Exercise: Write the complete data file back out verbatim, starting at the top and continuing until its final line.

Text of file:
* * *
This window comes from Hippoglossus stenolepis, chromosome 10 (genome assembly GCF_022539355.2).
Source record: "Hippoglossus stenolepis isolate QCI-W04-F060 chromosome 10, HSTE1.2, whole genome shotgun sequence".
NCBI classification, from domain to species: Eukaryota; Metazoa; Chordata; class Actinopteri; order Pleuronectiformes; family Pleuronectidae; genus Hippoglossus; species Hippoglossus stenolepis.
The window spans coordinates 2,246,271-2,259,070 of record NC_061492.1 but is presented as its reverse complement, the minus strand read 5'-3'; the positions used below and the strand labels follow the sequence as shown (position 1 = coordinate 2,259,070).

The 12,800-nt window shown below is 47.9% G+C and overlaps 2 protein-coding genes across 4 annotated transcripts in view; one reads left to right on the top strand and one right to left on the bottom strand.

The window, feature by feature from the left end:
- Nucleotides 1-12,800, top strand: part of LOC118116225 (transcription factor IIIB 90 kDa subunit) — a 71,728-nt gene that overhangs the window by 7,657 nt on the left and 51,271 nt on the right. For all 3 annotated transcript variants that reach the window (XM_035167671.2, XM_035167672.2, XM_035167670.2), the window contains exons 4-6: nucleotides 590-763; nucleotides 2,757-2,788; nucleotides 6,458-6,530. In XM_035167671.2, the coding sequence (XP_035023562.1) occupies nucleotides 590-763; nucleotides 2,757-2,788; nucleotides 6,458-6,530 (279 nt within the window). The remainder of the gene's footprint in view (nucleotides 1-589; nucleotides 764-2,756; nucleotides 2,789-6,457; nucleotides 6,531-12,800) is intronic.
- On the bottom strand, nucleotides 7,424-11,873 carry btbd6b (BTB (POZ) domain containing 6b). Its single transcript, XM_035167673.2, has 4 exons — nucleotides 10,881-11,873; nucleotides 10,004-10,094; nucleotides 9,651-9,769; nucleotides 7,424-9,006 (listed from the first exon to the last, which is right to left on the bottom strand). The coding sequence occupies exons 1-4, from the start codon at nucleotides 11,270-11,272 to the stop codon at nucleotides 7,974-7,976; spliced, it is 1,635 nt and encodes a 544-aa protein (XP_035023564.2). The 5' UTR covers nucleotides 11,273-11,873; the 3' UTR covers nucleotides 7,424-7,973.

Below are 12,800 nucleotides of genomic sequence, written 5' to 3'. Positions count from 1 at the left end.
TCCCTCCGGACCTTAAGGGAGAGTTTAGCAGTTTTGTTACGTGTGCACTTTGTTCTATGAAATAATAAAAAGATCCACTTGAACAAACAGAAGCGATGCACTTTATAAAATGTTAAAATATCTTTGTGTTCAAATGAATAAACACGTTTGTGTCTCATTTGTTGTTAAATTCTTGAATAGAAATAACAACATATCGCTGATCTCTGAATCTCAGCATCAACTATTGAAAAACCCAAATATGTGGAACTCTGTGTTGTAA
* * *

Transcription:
This window comes from Hippoglossus stenolepis, chromosome 10 (genome assembly GCF_022539355.2).
Source record: "Hippoglossus stenolepis isolate QCI-W04-F060 chromosome 10, HSTE1.2, whole genome shotgun sequence".
NCBI classification, from domain to species: Eukaryota; Metazoa; Chordata; class Actinopteri; order Pleuronectiformes; family Pleuronectidae; genus Hippoglossus; species Hippoglossus stenolepis.
The window spans coordinates 2,246,271-2,259,070 of record NC_061492.1 but is presented as its reverse complement, the minus strand read 5'-3'; the positions used below and the strand labels follow the sequence as shown (position 1 = coordinate 2,259,070).

The 12,800-nt window shown below is 47.9% G+C and overlaps 2 protein-coding genes across 4 annotated transcripts in view; one reads left to right on the top strand and one right to left on the bottom strand.

The window, feature by feature from the left end:
- Nucleotides 1-12,800, top strand: part of LOC118116225 (transcription factor IIIB 90 kDa subunit) — a 71,728-nt gene that overhangs the window by 7,657 nt on the left and 51,271 nt on the right. For all 3 annotated transcript variants that reach the window (XM_035167671.2, XM_035167672.2, XM_035167670.2), the window contains exons 4-6: nucleotides 590-763; nucleotides 2,757-2,788; nucleotides 6,458-6,530. In XM_035167671.2, the coding sequence (XP_035023562.1) occupies nucleotides 590-763; nucleotides 2,757-2,788; nucleotides 6,458-6,530 (279 nt within the window). The remainder of the gene's footprint in view (nucleotides 1-589; nucleotides 764-2,756; nucleotides 2,789-6,457; nucleotides 6,531-12,800) is intronic.
- On the bottom strand, nucleotides 7,424-11,873 carry btbd6b (BTB (POZ) domain containing 6b). Its single transcript, XM_035167673.2, has 4 exons — nucleotides 10,881-11,873; nucleotides 10,004-10,094; nucleotides 9,651-9,769; nucleotides 7,424-9,006 (listed from the first exon to the last, which is right to left on the bottom strand). The coding sequence occupies exons 1-4, from the start codon at nucleotides 11,270-11,272 to the stop codon at nucleotides 7,974-7,976; spliced, it is 1,635 nt and encodes a 544-aa protein (XP_035023564.2). The 5' UTR covers nucleotides 11,273-11,873; the 3' UTR covers nucleotides 7,424-7,973.

Below are 12,800 nucleotides of genomic sequence, written 5' to 3'. Positions count from 1 at the left end.
TCCCTCCGGACCTTAAGGGAGAGTTTAGCAGTTTTGTTACGTGTGCACTTTGTTCTATGAAATAATAAAAAGATCCACTTGAACAAACAGAAGCGATGCACTTTATAAAATGTTAAAATATCTTTGTGTTCAAATGAATAAACACGTTTGTGTCTCATTTGTTGTTAAATTCTTGAATAGAAATAACAACATATCGCTGATCTCTGAATCTCAGCATCAACTATTGAAAAACCCAAATATGTGGAACTCTGTGTTGTAA